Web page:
As human civilization advanced in Korea, an agricultural society gradually emerged. Ancient Koreans, who had originally lived around Mt. Bektu (between the borders of modern day North Korea and Manchuria), began to migrate southward and settle where the living environment was more attractive. Because of an increased awareness of and a greater fondness for territorial possession, it may be assumed that it was necessary to cultivate new and improved types of combative skills. A sedentary lifestyle led to a collective social body. In the communal system, clan units merged together into tribal units with clear distinction between the leaders and the followers. Feuds and struggles with other tribal units naturally resulted. Under these conditions, each clan would surely try to be mightier than other clans. To attain and maintain superior strength, people trained through running, wrestling, swimming, hand-to-hand fighting, and other such activities. It is natural to assume that the development of such weapons as staff, spear, swords, bow, and ax took place around this time.
The Gojoseon people gradually extended their influence not only over other tribes in the vicinity, but also to the north, conquering most of the Liaodong Basin. However, the rising power of the feudal state of Yen in northern China (1122-225 BC) not only checked Gojoseon's growth, but eventually pushed it back to the territory south of the Ch'ongch'on River, located midway between the Yalu and Taedong rivers, and took over the territory vacated by Gojoseon. The Chinese had discovered iron by this time and used it extensively in farming and warfare. The introduction of iron brought a variety of changes to Korea; iron hoes, plowshares, and sickles increased the ability for food production, thus, the gap between the ruling class, who monopolized the new sophisticated tools, and the poor increased.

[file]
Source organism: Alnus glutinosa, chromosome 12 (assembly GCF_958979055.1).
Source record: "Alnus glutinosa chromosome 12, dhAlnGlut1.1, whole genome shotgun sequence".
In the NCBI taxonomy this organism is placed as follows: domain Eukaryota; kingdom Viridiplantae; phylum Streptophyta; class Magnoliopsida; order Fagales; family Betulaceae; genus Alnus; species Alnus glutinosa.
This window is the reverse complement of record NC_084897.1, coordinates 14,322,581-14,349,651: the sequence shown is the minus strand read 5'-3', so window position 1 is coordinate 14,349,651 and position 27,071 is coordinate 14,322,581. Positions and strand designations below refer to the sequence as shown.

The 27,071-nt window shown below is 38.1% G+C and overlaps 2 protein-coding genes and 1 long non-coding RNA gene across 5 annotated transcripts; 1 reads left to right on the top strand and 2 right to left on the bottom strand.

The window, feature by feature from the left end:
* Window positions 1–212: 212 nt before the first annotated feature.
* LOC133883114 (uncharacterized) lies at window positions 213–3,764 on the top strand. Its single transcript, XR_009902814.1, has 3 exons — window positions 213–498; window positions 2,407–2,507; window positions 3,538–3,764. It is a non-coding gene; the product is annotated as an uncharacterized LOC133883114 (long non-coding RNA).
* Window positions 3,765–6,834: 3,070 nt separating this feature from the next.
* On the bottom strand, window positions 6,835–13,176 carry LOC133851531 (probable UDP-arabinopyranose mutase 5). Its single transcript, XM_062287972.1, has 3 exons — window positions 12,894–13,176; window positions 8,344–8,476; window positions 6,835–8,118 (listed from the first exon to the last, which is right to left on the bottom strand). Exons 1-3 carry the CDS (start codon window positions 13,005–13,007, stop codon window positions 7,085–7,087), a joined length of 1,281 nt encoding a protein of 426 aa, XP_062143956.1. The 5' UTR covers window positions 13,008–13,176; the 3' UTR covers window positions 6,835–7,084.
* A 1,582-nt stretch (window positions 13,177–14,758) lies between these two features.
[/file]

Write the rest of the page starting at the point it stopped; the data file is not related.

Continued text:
The new name for the Korean Yen state was Wiman Choson. This confederated kingdom was grounded on the former Gojoseon power structure. The Yen ruler maintained some of the political, economic, and cultural features of the Gojoseon, keeping many of the high officials in place.